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Posted on Tue, Jul 27, 2010 : 6:02 a.m.

Sandi Smith defending 1st Ward seat on Ann Arbor City Council against Sumi Kailasapathy

By Ryan J. Stanton

Voters in Ann Arbor's 1st Ward will decide next Tuesday between two Ann Arbor City Council candidates with vastly different perspectives and priorities.

Sandi Smith, who was first elected two years ago, is seeking reelection. She's a University of Michigan graduate and local real estate professional with a long history of community service and a pro-growth outlook.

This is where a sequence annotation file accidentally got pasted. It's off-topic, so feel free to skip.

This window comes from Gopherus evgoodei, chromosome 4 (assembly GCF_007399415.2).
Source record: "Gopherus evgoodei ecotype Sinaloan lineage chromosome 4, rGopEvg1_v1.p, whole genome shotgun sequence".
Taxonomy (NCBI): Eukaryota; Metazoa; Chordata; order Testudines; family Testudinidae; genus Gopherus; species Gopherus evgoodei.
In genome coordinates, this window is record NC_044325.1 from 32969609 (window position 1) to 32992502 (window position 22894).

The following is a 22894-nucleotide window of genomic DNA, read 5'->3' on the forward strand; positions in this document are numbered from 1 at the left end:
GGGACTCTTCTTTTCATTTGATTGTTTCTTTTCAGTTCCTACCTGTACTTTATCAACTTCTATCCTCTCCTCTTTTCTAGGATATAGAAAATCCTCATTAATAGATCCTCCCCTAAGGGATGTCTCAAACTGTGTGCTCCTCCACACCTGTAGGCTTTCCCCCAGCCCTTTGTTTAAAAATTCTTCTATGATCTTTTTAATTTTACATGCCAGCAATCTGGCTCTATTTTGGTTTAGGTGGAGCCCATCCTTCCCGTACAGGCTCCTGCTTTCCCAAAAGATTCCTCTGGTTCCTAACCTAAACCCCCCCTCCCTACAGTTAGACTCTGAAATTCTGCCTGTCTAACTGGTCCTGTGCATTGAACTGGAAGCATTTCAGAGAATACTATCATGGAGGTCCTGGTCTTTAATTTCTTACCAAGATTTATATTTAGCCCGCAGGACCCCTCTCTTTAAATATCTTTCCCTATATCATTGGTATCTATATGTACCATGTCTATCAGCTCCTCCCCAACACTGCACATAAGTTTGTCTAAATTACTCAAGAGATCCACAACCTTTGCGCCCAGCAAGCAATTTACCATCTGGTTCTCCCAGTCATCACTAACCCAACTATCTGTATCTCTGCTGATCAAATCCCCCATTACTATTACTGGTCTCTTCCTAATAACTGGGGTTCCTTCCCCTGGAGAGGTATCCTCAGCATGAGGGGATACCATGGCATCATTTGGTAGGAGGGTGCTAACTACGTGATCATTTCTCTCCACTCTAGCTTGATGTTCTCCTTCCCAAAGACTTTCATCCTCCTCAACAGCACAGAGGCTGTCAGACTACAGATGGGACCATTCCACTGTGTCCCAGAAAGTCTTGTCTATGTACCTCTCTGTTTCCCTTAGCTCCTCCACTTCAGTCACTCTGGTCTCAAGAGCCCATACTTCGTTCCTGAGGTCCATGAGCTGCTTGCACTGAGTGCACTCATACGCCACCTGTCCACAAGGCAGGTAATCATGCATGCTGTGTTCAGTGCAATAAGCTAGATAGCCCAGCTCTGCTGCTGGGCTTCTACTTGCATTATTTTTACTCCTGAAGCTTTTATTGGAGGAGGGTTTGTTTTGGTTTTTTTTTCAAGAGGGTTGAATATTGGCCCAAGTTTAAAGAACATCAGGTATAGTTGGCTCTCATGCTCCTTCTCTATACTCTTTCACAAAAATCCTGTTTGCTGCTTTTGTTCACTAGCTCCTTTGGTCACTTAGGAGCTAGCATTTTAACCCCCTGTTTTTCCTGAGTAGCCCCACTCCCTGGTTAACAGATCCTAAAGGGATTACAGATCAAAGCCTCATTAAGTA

Sandi Smith, D-1st Ward, is seeking reelection to the Ann Arbor City Council next Tuesday.

Ryan J. Stanton |

"Unfortunately, I don't think we can cut our way to prosperity," Smith says. "We can trim, we can cut, but we still need to increase at the revenue side. We need to look at proactive ways to bring more businesses and increase our tax base."

Sumi Kailasapathy, a political newcomer with hesitations about new development, says Smith has been ineffective on council and has worked only to increase city spending and debt at the expense of basic services.

A native of Sri Lanka, Kailasapathy admittedly has little record of community involvement in her 13 years in Ann Arbor, but says she believes her skills as an accountant with a background in political science would be an asset. She vows to go over the city's budget with a fine-toothed comb and cut wasteful spending.